No pipe dream, Eagles knew exactly what they were doing

So, how'd they do it? That's what everyone wants to know about the Philadelphia Eagles, right?

How did a team that already spends a fair amount on players come out of an uncapped year and into a fairly tightly capped year (the $123 million 2011 cap is roughly the same as the last capped year, in 2009), and then make a tremendous splash by landing top-of-the-market talent across various positions?

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Signing Nnamdi Asomugha, Jason Babin, Cullen Jenkins, Vince Young and acquiring Dominique Rodgers-Cromartie for Kevin Kolb and a second-round pick, all in the matter of a few days? Come on. Guess team president Joe Banner and coach Andy Reid weren't kidding when they warned they would be aggressive after the lockout. It doesn't seem all that feasible, but it was, and the wheeling and dealing might not be over just yet. Speaking with people familiar with the Eagles' 2011 preparation reveals a well-crafted plan, resulting in low cap numbers for star players and ample wiggle room to manipulate the roster.

First, it took years of astute cap management in the past, keeping contracts smartly structured. It took a fair amount of patience, as well, waiting for the corner market and defensive tackle market to flatten out for instance and come in softer than many imagined. And then you couple that with the fact that the Eagles are perennially in the hunt, have a stable front office, a winning coach and star players like Michael Vick who others want to play with ... well, it all leads to a recipe for free agent/trade success.

Asomugha's signing took longer than many expected and the Eagles -- seeing he still had not selected a team as of Friday -- waded in late, knowing the Pro Bowl corner had strong interest in joining their organization. Jenkins was not getting near the $7 million per year some projected -- due largely to age and injury concerns -- and when division rivals Dallas bailed out, and with New Orleans not meeting Jenkins' price, the Eagles swooped in late Saturday. The Eagles also knew Babin well from his time there before, and viewed him as a much cheaper pass-rushing alternative to Charles Johnson (Babin got about $6 million guaranteed and Johnson received $32 million from the Carolina Panthers).

So, let's take a look at the cap figures for the "dream team" arrivals (according to league sources), and compare it to their 2010 figures (yes, 2010 was uncapped, but by comparison this is what those players would have earned):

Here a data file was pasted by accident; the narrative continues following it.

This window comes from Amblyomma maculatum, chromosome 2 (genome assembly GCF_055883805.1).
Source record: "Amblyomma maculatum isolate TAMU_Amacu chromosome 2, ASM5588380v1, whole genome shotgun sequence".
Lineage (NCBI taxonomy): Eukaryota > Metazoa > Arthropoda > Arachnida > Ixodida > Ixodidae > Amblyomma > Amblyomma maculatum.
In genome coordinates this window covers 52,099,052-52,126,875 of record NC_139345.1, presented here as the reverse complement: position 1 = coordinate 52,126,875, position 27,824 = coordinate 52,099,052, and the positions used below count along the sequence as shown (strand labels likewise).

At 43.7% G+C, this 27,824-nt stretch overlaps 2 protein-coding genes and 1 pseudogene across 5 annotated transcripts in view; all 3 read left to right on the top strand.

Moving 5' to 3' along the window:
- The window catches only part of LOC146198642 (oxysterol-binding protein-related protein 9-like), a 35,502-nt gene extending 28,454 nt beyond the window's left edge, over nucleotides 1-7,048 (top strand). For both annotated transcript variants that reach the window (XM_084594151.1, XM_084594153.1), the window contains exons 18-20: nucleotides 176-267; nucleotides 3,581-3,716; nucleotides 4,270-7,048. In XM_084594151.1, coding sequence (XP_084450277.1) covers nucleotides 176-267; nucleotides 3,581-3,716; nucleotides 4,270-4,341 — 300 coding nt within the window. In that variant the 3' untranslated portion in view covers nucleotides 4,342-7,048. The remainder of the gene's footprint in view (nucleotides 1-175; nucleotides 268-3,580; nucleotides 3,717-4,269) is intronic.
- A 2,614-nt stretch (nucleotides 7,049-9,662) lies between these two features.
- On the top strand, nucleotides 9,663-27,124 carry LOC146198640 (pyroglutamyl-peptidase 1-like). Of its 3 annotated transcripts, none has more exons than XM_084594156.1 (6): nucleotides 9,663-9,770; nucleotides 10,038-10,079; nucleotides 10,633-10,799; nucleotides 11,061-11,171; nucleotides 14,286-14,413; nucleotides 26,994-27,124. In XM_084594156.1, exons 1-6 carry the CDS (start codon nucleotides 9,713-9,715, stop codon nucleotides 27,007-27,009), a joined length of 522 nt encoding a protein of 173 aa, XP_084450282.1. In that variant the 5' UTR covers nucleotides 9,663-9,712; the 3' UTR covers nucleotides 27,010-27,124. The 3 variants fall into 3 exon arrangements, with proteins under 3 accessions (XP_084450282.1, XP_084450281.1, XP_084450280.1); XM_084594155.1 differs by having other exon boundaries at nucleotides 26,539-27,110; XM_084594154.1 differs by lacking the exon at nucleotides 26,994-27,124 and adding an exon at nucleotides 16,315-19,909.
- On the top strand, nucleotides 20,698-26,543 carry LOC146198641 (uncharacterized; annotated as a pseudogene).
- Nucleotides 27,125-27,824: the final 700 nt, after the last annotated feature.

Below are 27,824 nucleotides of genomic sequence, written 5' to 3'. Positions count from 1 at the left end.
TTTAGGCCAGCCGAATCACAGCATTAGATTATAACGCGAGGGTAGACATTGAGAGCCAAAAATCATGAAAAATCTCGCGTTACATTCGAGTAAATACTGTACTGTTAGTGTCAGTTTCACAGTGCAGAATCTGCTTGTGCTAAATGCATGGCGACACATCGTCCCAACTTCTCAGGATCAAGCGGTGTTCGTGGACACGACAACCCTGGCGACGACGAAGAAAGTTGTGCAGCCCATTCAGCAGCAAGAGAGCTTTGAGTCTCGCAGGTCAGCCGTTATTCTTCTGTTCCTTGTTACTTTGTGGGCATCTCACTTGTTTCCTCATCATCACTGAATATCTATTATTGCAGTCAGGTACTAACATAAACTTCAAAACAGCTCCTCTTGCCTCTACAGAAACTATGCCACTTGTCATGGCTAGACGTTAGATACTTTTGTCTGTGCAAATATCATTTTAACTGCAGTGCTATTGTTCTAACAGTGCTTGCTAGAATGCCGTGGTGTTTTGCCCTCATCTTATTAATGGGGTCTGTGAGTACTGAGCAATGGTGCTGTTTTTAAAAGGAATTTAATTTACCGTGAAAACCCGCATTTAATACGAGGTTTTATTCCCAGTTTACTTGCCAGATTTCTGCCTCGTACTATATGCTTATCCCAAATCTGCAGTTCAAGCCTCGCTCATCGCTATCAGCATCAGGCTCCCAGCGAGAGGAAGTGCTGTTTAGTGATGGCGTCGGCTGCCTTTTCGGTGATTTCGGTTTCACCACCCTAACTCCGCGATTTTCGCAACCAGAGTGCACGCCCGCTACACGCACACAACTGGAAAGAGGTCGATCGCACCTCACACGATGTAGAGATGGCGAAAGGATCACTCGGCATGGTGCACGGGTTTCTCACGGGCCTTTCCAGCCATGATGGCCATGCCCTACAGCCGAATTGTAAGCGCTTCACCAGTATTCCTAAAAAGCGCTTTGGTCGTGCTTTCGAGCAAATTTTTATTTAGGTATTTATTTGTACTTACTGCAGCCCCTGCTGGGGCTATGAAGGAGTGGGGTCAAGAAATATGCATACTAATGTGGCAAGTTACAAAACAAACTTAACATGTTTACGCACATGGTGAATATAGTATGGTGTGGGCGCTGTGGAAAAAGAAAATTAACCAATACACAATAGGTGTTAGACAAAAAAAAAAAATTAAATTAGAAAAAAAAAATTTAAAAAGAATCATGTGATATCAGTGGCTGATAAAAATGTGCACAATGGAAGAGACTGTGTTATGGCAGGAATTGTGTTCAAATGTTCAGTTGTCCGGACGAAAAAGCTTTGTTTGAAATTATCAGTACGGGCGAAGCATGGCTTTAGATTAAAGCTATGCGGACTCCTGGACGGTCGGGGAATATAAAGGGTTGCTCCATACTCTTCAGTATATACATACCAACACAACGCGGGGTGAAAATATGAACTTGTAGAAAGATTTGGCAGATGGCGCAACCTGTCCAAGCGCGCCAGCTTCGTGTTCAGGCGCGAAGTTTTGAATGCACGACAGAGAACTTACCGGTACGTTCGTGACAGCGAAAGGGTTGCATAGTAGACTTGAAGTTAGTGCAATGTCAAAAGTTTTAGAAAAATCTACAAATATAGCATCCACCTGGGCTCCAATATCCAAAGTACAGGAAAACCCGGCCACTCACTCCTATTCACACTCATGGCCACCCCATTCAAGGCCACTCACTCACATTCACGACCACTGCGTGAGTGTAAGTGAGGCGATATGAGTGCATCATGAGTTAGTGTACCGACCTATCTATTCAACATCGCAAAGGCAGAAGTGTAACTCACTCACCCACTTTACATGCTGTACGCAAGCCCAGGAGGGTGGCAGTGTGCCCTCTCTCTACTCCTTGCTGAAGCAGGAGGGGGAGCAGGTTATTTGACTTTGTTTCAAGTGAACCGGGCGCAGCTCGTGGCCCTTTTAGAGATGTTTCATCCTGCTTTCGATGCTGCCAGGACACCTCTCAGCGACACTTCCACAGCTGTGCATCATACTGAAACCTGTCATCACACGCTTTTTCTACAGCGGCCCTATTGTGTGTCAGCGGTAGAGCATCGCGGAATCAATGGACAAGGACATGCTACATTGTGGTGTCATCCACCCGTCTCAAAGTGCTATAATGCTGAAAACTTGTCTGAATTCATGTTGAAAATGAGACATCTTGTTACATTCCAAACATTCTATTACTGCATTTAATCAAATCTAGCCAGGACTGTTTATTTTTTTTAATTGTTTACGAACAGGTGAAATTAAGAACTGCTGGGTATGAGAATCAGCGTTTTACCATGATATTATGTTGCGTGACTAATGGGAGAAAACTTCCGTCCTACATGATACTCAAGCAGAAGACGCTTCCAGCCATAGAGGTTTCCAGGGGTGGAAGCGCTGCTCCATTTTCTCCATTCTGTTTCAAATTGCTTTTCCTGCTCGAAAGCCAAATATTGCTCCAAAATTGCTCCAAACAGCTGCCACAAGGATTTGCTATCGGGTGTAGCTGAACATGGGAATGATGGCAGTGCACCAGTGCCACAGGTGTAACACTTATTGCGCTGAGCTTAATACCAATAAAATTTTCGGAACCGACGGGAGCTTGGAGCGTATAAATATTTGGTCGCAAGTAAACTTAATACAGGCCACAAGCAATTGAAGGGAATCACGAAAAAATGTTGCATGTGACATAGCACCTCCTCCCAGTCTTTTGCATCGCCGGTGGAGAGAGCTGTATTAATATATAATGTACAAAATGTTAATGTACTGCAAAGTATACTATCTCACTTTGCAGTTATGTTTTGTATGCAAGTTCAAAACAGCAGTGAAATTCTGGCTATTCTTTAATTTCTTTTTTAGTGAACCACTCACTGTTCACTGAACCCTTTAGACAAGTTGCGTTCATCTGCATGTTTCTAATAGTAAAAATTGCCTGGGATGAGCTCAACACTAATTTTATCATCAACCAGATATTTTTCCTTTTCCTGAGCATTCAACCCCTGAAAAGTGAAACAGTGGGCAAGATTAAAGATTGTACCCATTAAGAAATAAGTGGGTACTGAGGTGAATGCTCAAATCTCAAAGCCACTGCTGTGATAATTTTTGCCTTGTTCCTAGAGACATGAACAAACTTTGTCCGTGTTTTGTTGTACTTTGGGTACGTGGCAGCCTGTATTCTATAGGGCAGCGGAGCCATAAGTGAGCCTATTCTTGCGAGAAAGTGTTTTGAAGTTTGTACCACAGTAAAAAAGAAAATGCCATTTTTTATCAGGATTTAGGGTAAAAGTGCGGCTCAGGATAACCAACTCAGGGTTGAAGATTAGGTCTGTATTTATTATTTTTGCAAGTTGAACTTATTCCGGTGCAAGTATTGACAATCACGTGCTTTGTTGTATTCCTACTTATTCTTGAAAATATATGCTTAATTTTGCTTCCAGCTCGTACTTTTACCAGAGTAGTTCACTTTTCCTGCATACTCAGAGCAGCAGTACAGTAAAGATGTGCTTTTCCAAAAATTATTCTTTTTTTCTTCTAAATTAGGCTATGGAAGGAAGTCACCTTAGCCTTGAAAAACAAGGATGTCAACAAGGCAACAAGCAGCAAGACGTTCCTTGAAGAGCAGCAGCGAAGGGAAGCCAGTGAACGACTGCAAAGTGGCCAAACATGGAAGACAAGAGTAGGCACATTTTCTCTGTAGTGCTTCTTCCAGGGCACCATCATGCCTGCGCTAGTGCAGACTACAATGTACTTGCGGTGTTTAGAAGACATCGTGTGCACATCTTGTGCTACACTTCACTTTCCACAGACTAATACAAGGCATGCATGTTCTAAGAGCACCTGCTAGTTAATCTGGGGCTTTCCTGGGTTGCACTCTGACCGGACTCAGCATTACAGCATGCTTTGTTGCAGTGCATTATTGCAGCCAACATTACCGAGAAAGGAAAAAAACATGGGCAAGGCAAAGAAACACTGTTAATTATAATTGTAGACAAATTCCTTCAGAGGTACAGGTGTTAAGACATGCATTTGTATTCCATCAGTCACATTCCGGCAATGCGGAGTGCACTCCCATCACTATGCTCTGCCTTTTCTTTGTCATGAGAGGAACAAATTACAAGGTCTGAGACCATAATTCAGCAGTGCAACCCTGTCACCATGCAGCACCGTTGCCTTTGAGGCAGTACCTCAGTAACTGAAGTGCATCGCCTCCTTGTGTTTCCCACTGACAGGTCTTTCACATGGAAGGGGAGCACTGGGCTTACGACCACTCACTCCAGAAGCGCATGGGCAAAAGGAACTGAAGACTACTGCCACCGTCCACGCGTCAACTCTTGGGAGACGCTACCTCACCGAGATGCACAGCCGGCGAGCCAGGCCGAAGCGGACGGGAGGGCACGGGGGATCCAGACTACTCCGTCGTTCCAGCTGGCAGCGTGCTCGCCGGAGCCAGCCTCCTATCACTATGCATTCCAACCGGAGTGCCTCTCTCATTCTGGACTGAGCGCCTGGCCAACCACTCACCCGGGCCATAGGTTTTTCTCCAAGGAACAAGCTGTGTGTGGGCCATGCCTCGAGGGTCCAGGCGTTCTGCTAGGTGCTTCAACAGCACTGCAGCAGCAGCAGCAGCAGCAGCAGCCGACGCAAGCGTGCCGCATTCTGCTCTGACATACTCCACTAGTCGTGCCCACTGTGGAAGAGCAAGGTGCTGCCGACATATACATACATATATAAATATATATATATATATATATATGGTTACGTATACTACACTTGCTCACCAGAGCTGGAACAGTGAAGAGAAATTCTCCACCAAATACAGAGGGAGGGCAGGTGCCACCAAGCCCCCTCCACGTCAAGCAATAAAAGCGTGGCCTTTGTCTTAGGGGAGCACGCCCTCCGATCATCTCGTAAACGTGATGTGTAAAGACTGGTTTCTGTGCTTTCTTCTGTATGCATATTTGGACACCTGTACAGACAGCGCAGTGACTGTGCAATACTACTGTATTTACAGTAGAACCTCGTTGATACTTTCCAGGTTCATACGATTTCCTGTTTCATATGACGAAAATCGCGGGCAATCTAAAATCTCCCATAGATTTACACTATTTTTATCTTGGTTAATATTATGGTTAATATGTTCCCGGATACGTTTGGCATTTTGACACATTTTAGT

» Asomugha: $10M in 2011, $16M in 2010
» Jenkins: $4M in 2011, $4.65M in 2010
» Young: $4M in 2011, $14.2M in 2010
» Babin: $5.3M in 2011, $1M in 2010 (was on a one-year deal)
» Rodgers-Cromartie: $2.1M in 2011 (has two years left on a rookie deal and will get a new deal)

(Important note: The Eagles can get out of all the free-agent contracts they brought in after 2011 with virtually no cap charges, except for the Asomugha deal.)

Not too shabby, eh? All of those numbers are manageable for a team that clearly is thinking Super Bowl right now. And consider this, Asante Samuel is now expendable, and he carries a cap figure of $9.35 million in 2011, then $9.5 million in 2012 and $11.5 million in 2013; league sources said there is definite interest in Samuel on the trade market and the Eagles could save $8.3 million in cap space this season by moving him (as his $1 million proration for 2011 counts now and then he'd be $2 million in dead cap space in 2012). And, Vick is on a $16 million franchise tag; internally the Eagles don't know if they will get him signed to an extension anytime soon, according to sources, but have the cap managed well enough that they can carry him at $16 million if need be and not be handicapped by it.

Couple that with the fact that the crux of the roster is signed for at least two to three more years, and you can understand why Reid was almost gushing about last week's accomplishments. Star receiver DeSean Jackson wants a new deal and is holding out; the new transition rules out of the lockout make it awfully difficult and expensive for players to hold out for long, and these sides don't seem close to an imminent resolution. So that bears watching.

But the future looks bright. The Eagles already have 11 picks stockpiled for 2012, including two second-round picks, two fours and two fives. And there could be more coming via a Samuel trade. And if this past week has taught us anything, it's that those draft picks are now cheaper than ever -- via the new rookie wage system -- and the Eagles will always be looking for proactive ways to maneuver them.

Follow Jason La Canfora on Twitter @jasonlacanfora.

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